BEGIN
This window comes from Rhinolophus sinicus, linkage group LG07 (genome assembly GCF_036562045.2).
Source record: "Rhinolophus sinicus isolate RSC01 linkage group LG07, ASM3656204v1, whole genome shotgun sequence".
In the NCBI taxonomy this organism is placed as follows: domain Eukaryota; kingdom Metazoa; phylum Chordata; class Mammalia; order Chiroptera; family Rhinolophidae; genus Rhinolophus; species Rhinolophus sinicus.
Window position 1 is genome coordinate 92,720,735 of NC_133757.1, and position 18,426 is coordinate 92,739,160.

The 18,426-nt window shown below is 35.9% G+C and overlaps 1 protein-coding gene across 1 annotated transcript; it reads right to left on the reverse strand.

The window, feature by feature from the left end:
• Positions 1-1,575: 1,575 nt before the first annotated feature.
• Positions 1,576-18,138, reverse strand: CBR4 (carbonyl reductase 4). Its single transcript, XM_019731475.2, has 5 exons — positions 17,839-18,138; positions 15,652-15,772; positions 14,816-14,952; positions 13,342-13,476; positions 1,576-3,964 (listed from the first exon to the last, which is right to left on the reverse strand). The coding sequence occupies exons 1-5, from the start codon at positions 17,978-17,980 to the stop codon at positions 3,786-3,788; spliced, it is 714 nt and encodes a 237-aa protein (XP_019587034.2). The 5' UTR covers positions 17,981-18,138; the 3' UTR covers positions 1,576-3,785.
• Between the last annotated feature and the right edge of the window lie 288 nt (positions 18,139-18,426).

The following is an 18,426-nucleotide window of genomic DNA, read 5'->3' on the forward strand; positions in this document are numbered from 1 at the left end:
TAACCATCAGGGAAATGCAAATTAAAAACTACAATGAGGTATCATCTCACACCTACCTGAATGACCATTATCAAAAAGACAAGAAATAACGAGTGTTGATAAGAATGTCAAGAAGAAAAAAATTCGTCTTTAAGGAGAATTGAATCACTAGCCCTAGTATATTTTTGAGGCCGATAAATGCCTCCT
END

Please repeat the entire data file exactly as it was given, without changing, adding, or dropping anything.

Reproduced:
This window comes from Rhinolophus sinicus, linkage group LG07 (genome assembly GCF_036562045.2).
Source record: "Rhinolophus sinicus isolate RSC01 linkage group LG07, ASM3656204v1, whole genome shotgun sequence".
In the NCBI taxonomy this organism is placed as follows: domain Eukaryota; kingdom Metazoa; phylum Chordata; class Mammalia; order Chiroptera; family Rhinolophidae; genus Rhinolophus; species Rhinolophus sinicus.
Window position 1 is genome coordinate 92,720,735 of NC_133757.1, and position 18,426 is coordinate 92,739,160.

The 18,426-nt window shown below is 35.9% G+C and overlaps 1 protein-coding gene across 1 annotated transcript; it reads right to left on the reverse strand.

The window, feature by feature from the left end:
• Positions 1-1,575: 1,575 nt before the first annotated feature.
• Positions 1,576-18,138, reverse strand: CBR4 (carbonyl reductase 4). Its single transcript, XM_019731475.2, has 5 exons — positions 17,839-18,138; positions 15,652-15,772; positions 14,816-14,952; positions 13,342-13,476; positions 1,576-3,964 (listed from the first exon to the last, which is right to left on the reverse strand). The coding sequence occupies exons 1-5, from the start codon at positions 17,978-17,980 to the stop codon at positions 3,786-3,788; spliced, it is 714 nt and encodes a 237-aa protein (XP_019587034.2). The 5' UTR covers positions 17,981-18,138; the 3' UTR covers positions 1,576-3,785.
• Between the last annotated feature and the right edge of the window lie 288 nt (positions 18,139-18,426).

The following is an 18,426-nucleotide window of genomic DNA, read 5'->3' on the forward strand; positions in this document are numbered from 1 at the left end:
TAACCATCAGGGAAATGCAAATTAAAAACTACAATGAGGTATCATCTCACACCTACCTGAATGACCATTATCAAAAAGACAAGAAATAACGAGTGTTGATAAGAATGTCAAGAAGAAAAAAATTCGTCTTTAAGGAGAATTGAATCACTAGCCCTAGTATATTTTTGAGGCCGATAAATGCCTCCT